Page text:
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The Hornet

Serving the Fullerton Community Since 1922

The Hornet

Around The Hornet: The NBA’s Historic Strike

Shortly before the Milwaukee Bucks and Orlando Magic were scheduled to tip off game 5 of their first round series on Wednesday, the Bucks made a monumental decision.

Although several Milwaukee players, including center Brook Lopez and guard Eric Bledsoe, took the floor for warm ups the Bucks decided to strike and not take the floor minutes before the scheduled tip off.

This caused a massive domino effect that would affect not only the rest of the NBA playoff games scheduled for that date, but games and practices in other leagues across the country.

Embed from Getty Images

Following in the NBA’s footsteps the WNBA, MLB, MLS as well as The Western and Southern Open tennis tournaments all postponed their scheduled games. Multiple NFL teams also cancelled practices Thursday following the events.

The NBA also postponed games set for Thursday and are slated to do the same for Friday’s scheduled games.

The Bucks’ headquarters are located just over 30 miles from where Jacob Blake was shot in the back multiple times by police in front of his children on August 23. This incident comes after the police killings of George Floyd, Breonna Taylor and numerous Black Americans across the country.

The Bucks have also been affected by police brutality directly and are not too far removed from it. In 2018, Milwaukee forward Sterling Brown was slammed to the ground and tazed after being cited for a parking violation. Brown then filed a federal civil rights lawsuit claiming wrongful arrest and excessive force, he denied a settlement offer from the city of Milwaukee.

The NBA and its players have remained vocal about the recent social injustices since the murder of Floyd. Many players were seen at protests all across the country. As the league returned to play in July, players had the option to wear social justice messages on their uniforms.

Some of the approved messages included “Black Lives Matter”, “How Many More?” and “Respect Us.”

Teams and officials have also taken a knee during the national anthem and have worn warm-up shirts that have “Black Lives Matter” on them. The NBA also decided to put “Black Lives Matter” on each of the 3 courts that games were taking place on.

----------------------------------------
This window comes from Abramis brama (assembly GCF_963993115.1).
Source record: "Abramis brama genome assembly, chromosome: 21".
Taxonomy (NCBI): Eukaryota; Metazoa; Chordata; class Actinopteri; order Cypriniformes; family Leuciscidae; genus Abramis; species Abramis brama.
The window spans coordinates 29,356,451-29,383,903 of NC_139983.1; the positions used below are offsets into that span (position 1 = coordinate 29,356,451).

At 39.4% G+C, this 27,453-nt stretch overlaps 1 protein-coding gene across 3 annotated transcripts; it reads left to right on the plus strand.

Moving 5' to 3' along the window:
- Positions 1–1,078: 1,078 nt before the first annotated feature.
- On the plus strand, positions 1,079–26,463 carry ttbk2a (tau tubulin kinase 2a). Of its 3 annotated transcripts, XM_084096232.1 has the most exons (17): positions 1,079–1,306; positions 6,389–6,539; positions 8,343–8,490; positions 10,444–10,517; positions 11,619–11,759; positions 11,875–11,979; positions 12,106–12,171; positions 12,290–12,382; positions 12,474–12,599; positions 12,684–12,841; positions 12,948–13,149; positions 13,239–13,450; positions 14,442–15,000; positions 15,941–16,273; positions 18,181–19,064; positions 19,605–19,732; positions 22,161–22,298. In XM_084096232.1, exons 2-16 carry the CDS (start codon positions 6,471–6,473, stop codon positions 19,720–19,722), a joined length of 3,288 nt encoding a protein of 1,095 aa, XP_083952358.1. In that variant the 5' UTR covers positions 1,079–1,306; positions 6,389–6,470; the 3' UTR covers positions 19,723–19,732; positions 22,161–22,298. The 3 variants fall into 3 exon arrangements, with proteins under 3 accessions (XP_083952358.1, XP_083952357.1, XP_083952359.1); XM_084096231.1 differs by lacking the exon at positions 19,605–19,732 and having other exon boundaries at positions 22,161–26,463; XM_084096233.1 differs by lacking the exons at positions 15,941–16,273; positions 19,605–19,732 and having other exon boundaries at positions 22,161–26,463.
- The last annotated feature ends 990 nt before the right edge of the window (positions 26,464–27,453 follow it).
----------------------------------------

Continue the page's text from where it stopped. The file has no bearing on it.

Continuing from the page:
A statement from the Owners of The Bucks in support of the players.
A statement from the Owners of The Bucks in support of the players.

The players organized a meeting later that night to discuss everything that had just taken place. All of the remaining teams in Orlando were invited. At one point, according to ESPN’s Adrian Wojnarowski, both the Los Angeles Lakers and Clippers voted to not finish the remainder of the season.

However, after more meetings the following day, the NBA and its players decided to resume the season after all with teams scheduled to play on Saturday according to Wojnarowski.

If there was anything to be taken away from the events of this week it is that players have more power than people might have given them credit for in the past.

Before Wednesday, major events like 9/11 and the Covid-19 outbreak caused multiple leagues to halt play. The NBA became one of the first to do so for social justice causes and players are utilizing their platforms more than ever before. The players are fighting for a cause that goes beyond sports and they continue to ask for those responsible to be held accountable.

Since returning to play, the league and its players have been vocal about these issues and the strike was another layer added to their activism and they don’t look like they are slowing down anytime soon.

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  • B

    Blake WardSep 1, 2020 at 3:33 am

    Nicely done Anthony ?

    • A

      Anthony BautistaSep 1, 2020 at 4:23 pm

      Thank you! ??